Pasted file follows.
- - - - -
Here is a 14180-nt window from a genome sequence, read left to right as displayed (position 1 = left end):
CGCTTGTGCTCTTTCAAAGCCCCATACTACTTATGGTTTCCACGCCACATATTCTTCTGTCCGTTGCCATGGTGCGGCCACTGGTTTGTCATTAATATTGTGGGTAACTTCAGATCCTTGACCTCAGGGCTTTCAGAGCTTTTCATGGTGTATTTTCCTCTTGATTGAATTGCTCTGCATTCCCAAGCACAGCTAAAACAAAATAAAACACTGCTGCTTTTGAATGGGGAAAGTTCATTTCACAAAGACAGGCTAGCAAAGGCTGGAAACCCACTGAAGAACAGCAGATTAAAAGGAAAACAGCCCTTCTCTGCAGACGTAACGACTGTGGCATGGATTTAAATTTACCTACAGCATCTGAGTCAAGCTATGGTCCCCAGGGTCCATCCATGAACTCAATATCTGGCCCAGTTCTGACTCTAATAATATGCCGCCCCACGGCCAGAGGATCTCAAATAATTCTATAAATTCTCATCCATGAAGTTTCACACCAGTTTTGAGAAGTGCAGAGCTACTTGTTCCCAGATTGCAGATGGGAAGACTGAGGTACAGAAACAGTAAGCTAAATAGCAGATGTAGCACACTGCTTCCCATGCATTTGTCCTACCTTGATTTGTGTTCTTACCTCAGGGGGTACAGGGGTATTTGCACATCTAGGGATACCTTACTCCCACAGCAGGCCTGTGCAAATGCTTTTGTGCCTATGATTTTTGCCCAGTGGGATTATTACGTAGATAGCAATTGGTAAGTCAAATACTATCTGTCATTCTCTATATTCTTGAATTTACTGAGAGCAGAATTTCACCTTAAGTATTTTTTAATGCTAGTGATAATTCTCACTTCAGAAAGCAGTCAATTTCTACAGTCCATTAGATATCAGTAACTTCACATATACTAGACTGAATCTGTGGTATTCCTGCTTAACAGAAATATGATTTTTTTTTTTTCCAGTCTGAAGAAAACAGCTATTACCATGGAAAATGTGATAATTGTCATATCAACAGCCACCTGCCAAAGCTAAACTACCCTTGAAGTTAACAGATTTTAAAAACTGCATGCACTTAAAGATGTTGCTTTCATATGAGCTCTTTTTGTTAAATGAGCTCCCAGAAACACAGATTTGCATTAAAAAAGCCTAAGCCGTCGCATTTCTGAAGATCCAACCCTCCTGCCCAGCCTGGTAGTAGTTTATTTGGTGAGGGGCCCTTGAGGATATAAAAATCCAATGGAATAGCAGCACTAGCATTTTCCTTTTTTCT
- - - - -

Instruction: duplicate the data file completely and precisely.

Here is a 14180-nt window from a genome sequence, read left to right as displayed (position 1 = left end):
CGCTTGTGCTCTTTCAAAGCCCCATACTACTTATGGTTTCCACGCCACATATTCTTCTGTCCGTTGCCATGGTGCGGCCACTGGTTTGTCATTAATATTGTGGGTAACTTCAGATCCTTGACCTCAGGGCTTTCAGAGCTTTTCATGGTGTATTTTCCTCTTGATTGAATTGCTCTGCATTCCCAAGCACAGCTAAAACAAAATAAAACACTGCTGCTTTTGAATGGGGAAAGTTCATTTCACAAAGACAGGCTAGCAAAGGCTGGAAACCCACTGAAGAACAGCAGATTAAAAGGAAAACAGCCCTTCTCTGCAGACGTAACGACTGTGGCATGGATTTAAATTTACCTACAGCATCTGAGTCAAGCTATGGTCCCCAGGGTCCATCCATGAACTCAATATCTGGCCCAGTTCTGACTCTAATAATATGCCGCCCCACGGCCAGAGGATCTCAAATAATTCTATAAATTCTCATCCATGAAGTTTCACACCAGTTTTGAGAAGTGCAGAGCTACTTGTTCCCAGATTGCAGATGGGAAGACTGAGGTACAGAAACAGTAAGCTAAATAGCAGATGTAGCACACTGCTTCCCATGCATTTGTCCTACCTTGATTTGTGTTCTTACCTCAGGGGGTACAGGGGTATTTGCACATCTAGGGATACCTTACTCCCACAGCAGGCCTGTGCAAATGCTTTTGTGCCTATGATTTTTGCCCAGTGGGATTATTACGTAGATAGCAATTGGTAAGTCAAATACTATCTGTCATTCTCTATATTCTTGAATTTACTGAGAGCAGAATTTCACCTTAAGTATTTTTTAATGCTAGTGATAATTCTCACTTCAGAAAGCAGTCAATTTCTACAGTCCATTAGATATCAGTAACTTCACATATACTAGACTGAATCTGTGGTATTCCTGCTTAACAGAAATATGATTTTTTTTTTTTCCAGTCTGAAGAAAACAGCTATTACCATGGAAAATGTGATAATTGTCATATCAACAGCCACCTGCCAAAGCTAAACTACCCTTGAAGTTAACAGATTTTAAAAACTGCATGCACTTAAAGATGTTGCTTTCATATGAGCTCTTTTTGTTAAATGAGCTCCCAGAAACACAGATTTGCATTAAAAAAGCCTAAGCCGTCGCATTTCTGAAGATCCAACCCTCCTGCCCAGCCTGGTAGTAGTTTATTTGGTGAGGGGCCCTTGAGGATATAAAAATCCAATGGAATAGCAGCACTAGCATTTTCCTTTTTTCT